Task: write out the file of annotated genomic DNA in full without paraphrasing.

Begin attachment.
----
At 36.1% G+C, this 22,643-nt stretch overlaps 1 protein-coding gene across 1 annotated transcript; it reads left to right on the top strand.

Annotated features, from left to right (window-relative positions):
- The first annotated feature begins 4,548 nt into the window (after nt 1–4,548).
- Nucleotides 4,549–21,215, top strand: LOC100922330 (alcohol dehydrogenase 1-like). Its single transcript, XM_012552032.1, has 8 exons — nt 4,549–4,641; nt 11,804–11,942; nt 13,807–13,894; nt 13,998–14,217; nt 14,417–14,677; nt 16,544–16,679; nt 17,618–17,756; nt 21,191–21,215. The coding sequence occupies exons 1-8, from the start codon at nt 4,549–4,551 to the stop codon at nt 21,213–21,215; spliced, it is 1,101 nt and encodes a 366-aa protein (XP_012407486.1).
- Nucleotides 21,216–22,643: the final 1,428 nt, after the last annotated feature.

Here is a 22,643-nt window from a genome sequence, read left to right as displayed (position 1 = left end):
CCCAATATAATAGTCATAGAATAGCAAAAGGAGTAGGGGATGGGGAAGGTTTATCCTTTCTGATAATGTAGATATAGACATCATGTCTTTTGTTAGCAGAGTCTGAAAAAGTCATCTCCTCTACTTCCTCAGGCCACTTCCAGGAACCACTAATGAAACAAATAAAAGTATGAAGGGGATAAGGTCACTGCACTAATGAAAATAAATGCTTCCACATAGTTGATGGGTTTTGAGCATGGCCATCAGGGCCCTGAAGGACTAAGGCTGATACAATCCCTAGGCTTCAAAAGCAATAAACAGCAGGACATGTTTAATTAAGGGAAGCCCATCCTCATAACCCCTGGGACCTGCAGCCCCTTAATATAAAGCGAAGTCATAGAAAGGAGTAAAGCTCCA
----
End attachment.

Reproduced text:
At 36.1% G+C, this 22,643-nt stretch overlaps 1 protein-coding gene across 1 annotated transcript; it reads left to right on the top strand.

Annotated features, from left to right (window-relative positions):
- The first annotated feature begins 4,548 nt into the window (after nt 1–4,548).
- Nucleotides 4,549–21,215, top strand: LOC100922330 (alcohol dehydrogenase 1-like). Its single transcript, XM_012552032.1, has 8 exons — nt 4,549–4,641; nt 11,804–11,942; nt 13,807–13,894; nt 13,998–14,217; nt 14,417–14,677; nt 16,544–16,679; nt 17,618–17,756; nt 21,191–21,215. The coding sequence occupies exons 1-8, from the start codon at nt 4,549–4,551 to the stop codon at nt 21,213–21,215; spliced, it is 1,101 nt and encodes a 366-aa protein (XP_012407486.1).
- Nucleotides 21,216–22,643: the final 1,428 nt, after the last annotated feature.

Here is a 22,643-nt window from a genome sequence, read left to right as displayed (position 1 = left end):
CCCAATATAATAGTCATAGAATAGCAAAAGGAGTAGGGGATGGGGAAGGTTTATCCTTTCTGATAATGTAGATATAGACATCATGTCTTTTGTTAGCAGAGTCTGAAAAAGTCATCTCCTCTACTTCCTCAGGCCACTTCCAGGAACCACTAATGAAACAAATAAAAGTATGAAGGGGATAAGGTCACTGCACTAATGAAAATAAATGCTTCCACATAGTTGATGGGTTTTGAGCATGGCCATCAGGGCCCTGAAGGACTAAGGCTGATACAATCCCTAGGCTTCAAAAGCAATAAACAGCAGGACATGTTTAATTAAGGGAAGCCCATCCTCATAACCCCTGGGACCTGCAGCCCCTTAATATAAAGCGAAGTCATAGAAAGGAGTAAAGCTCCA